The application of this method and the realisation of tangible outcomes can be reached by implementing it with a better endowment of data. Moreover, the method used can be improved in the near future by estimating more reliable demand functions. In addition, further research could be undertaken by theoretically developing the framework for designing payments under asymmetric information. This would go a long way towards analysing the feasibility of the model in real life conditions and towards evaluating its effectiveness.


The authors would like to thank two anonymous reviewers for their extremely helpful feedback, which helped to improve the quality of the paper.

Author Contributions

Alban Lika and Davide Viaggi conceived and designed the methodology aspects of the paper. Francesco Galioto contributed in model calibration. Pandi Zdruli contributed in data collection and quality check. Alessandra Scardigno worked in data elaboration. All authors wrote the paper.

Conflicts of Interest

The authors declare no conflict of interest.


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Figure 1. The IRR-Flat Rate, IRR-First Best, and IRR-Second Best curves illustrate the trend of the share of irrigated area. The SB-Flat Rate, SB-First Best, and SB-Second Best curves illustrate the trend of the social benefit considering three water pricing scenarios, as the water cost increases. IRR, irrigated share provided as averages across farms; SB, social benefit.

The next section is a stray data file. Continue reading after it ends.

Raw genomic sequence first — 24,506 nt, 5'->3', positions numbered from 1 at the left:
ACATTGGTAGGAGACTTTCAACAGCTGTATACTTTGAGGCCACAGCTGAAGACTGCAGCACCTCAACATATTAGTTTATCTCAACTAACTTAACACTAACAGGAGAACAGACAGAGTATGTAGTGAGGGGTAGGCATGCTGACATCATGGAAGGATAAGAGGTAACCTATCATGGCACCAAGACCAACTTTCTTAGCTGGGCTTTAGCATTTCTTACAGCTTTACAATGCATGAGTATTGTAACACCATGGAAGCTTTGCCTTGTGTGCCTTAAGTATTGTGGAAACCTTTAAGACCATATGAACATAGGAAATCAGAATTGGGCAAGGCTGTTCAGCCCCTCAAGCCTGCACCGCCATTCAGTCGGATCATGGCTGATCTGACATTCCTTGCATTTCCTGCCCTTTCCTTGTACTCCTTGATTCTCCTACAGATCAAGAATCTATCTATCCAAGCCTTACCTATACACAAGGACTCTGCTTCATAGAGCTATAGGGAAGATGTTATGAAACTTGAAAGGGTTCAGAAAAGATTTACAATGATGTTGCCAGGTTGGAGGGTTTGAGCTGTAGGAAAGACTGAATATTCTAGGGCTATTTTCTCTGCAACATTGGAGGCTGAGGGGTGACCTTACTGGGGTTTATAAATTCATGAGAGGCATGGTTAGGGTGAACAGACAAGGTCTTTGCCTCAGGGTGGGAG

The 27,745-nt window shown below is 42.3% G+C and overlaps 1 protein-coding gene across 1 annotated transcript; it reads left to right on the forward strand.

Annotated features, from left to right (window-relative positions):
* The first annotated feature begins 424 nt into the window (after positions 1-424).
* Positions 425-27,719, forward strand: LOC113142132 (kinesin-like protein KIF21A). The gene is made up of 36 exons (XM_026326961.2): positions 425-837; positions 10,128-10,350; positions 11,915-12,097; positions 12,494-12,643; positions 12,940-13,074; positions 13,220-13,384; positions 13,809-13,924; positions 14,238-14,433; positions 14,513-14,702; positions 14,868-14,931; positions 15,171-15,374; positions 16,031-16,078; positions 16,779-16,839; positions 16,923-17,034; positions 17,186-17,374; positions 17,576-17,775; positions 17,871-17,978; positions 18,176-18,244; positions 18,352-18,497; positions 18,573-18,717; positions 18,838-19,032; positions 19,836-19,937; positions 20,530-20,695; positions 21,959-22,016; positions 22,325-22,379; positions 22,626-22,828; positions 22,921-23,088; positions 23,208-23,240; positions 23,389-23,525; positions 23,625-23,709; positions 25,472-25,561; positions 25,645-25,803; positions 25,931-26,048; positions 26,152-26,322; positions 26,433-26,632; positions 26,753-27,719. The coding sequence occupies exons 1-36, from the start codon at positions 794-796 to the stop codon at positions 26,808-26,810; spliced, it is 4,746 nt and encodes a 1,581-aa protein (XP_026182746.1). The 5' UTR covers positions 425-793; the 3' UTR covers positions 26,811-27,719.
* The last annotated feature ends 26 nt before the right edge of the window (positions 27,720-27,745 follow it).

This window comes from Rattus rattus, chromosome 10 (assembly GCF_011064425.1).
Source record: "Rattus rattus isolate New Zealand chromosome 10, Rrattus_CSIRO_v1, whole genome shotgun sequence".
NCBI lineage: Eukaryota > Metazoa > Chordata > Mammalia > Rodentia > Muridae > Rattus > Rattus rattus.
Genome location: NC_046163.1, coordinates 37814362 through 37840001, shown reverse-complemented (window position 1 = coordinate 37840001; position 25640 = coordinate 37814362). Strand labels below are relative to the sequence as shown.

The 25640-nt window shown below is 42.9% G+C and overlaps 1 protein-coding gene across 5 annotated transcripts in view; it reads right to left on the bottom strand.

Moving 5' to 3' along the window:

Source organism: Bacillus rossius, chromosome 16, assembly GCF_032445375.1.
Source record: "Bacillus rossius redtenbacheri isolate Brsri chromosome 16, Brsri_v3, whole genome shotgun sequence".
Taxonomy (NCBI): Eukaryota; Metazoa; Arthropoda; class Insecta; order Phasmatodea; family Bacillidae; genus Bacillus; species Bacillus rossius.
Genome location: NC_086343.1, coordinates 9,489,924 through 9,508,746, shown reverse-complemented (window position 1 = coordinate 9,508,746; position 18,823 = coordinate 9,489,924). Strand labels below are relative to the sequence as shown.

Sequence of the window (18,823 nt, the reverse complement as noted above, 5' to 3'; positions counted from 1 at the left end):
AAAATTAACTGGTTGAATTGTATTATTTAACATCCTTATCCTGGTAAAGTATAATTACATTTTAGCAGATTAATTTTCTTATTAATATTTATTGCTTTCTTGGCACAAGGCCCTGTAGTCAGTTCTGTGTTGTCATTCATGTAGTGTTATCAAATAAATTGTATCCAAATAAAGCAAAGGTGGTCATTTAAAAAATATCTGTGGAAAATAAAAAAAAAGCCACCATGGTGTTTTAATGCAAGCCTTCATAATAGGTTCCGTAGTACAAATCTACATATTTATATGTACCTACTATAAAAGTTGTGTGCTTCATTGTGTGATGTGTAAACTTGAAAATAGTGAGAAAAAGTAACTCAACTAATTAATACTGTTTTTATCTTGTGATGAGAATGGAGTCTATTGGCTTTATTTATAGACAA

Figure 1. The IRR-Flat Rate, IRR-First Best, and IRR-Second Best curves illustrate the trend of the share of irrigated area. The SB-Flat Rate, SB-First Best, and SB-Second Best curves illustrate the trend of the social benefit considering three water pricing scenarios, as the water cost increases. IRR, irrigated share provided as averages across farms; SB, social benefit.
Water 08 00596 g001
Figure 2. Farm net profit under flat rate water pricing scenario.
Figure 2. Farm net profit under flat rate water pricing scenario.
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Figure 3. Farm net profit under first best water pricing scenario.